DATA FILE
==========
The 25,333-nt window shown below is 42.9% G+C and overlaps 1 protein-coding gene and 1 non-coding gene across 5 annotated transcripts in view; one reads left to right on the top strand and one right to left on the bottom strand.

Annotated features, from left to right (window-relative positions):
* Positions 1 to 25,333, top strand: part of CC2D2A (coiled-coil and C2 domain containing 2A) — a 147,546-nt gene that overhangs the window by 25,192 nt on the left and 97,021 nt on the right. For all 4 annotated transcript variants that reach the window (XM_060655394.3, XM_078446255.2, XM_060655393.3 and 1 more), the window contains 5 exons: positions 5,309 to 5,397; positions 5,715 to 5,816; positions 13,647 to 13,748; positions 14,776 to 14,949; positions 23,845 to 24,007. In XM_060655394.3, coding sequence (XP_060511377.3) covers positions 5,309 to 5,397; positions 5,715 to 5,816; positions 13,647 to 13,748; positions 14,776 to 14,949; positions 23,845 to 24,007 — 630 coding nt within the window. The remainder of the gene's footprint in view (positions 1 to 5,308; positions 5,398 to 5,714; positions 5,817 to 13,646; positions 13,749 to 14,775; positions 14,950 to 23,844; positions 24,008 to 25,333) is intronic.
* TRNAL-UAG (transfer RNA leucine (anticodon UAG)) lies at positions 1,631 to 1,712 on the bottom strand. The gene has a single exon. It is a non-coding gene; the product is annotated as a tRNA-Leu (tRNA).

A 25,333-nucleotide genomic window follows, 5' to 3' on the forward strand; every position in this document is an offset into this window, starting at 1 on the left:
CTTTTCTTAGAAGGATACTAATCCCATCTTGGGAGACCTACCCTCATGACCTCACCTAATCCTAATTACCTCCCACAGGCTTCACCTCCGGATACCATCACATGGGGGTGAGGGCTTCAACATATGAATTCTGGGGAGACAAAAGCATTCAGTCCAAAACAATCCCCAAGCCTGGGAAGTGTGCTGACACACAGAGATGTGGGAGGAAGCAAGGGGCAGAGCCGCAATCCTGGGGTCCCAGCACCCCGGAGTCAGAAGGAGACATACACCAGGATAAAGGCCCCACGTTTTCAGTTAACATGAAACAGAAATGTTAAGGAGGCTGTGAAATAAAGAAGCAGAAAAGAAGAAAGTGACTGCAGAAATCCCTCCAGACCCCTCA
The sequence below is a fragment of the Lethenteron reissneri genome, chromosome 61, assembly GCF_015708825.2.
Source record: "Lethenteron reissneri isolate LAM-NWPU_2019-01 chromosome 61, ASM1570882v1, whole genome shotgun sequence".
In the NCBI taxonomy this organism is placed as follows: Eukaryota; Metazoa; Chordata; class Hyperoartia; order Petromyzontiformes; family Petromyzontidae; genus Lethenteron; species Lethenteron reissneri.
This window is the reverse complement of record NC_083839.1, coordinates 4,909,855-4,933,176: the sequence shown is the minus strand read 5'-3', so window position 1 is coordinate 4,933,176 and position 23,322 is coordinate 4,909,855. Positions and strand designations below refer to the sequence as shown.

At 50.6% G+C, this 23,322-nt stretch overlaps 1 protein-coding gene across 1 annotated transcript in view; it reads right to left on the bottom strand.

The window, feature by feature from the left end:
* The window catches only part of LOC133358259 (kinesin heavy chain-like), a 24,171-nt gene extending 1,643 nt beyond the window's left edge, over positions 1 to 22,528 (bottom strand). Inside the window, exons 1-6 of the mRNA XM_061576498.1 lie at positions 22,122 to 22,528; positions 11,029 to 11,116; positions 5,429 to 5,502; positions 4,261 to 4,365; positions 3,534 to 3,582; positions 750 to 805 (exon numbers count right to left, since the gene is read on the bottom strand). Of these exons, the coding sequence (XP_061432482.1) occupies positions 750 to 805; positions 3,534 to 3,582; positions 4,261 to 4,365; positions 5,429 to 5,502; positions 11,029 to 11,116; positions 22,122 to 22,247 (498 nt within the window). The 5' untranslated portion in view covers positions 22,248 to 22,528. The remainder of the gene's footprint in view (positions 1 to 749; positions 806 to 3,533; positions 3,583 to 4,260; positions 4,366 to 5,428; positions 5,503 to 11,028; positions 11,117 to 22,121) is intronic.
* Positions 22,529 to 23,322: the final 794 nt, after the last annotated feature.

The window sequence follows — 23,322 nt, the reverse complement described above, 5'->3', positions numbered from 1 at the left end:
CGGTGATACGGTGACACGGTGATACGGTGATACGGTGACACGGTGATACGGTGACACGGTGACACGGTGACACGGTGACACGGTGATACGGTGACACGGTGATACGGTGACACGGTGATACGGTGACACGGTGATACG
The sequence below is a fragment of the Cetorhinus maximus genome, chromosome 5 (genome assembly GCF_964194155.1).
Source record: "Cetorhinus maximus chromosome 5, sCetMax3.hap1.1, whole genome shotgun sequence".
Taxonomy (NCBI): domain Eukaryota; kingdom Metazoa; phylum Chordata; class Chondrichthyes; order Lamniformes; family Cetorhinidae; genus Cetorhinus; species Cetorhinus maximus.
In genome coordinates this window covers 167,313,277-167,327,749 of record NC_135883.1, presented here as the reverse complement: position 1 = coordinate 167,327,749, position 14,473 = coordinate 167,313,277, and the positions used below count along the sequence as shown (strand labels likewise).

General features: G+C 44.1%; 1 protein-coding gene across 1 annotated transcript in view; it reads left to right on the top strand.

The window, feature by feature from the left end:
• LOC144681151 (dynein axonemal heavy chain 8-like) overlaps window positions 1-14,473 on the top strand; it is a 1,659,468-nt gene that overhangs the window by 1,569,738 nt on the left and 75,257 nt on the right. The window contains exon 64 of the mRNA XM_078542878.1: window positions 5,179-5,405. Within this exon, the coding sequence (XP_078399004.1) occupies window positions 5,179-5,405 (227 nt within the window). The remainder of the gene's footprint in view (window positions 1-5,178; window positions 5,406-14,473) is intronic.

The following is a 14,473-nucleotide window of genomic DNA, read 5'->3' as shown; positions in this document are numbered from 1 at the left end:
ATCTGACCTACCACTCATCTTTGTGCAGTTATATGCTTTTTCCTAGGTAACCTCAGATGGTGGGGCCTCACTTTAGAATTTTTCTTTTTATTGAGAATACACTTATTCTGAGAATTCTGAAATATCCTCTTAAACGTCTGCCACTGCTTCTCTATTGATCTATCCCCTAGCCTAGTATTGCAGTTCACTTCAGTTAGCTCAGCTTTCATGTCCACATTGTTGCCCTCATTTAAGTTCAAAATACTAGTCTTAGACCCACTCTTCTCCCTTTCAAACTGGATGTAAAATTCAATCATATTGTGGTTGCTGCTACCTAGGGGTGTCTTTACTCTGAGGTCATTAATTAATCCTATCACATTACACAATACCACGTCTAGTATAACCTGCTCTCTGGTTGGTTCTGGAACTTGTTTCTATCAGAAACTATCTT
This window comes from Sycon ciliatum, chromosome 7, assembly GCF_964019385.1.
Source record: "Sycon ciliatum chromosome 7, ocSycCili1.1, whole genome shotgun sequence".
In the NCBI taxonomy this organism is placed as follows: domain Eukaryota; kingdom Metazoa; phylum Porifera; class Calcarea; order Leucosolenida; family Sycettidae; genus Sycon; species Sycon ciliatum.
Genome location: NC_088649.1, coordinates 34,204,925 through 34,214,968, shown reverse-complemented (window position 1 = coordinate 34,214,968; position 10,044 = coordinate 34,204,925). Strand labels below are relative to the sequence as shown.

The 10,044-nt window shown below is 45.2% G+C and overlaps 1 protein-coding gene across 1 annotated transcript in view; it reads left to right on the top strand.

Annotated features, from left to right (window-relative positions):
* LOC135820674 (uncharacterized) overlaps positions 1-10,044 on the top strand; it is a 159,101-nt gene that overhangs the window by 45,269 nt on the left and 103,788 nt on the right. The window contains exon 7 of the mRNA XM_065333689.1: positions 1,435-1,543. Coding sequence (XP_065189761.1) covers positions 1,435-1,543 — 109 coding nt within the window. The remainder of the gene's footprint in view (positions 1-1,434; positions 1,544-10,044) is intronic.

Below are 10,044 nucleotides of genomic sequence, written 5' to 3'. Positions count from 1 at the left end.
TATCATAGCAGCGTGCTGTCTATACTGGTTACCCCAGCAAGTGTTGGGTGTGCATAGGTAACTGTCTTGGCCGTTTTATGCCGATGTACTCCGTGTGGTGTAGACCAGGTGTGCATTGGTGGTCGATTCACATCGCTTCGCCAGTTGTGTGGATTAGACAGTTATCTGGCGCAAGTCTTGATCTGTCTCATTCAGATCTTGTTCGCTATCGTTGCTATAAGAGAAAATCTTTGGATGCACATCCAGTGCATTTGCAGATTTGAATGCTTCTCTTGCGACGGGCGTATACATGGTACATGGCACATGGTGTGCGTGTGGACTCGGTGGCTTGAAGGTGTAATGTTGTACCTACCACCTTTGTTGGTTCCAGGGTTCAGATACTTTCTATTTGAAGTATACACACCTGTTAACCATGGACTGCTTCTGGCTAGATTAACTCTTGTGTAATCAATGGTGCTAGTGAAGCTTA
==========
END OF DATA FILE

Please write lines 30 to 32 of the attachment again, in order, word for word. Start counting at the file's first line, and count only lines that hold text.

The 10,044-nt window shown below is 45.2% G+C and overlaps 1 protein-coding gene across 1 annotated transcript in view; it reads left to right on the top strand.

Annotated features, from left to right (window-relative positions):
* LOC135820674 (uncharacterized) overlaps positions 1-10,044 on the top strand; it is a 159,101-nt gene that overhangs the window by 45,269 nt on the left and 103,788 nt on the right. The window contains exon 7 of the mRNA XM_065333689.1: positions 1,435-1,543. Coding sequence (XP_065189761.1) covers positions 1,435-1,543 — 109 coding nt within the window. The remainder of the gene's footprint in view (positions 1-1,434; positions 1,544-10,044) is intronic.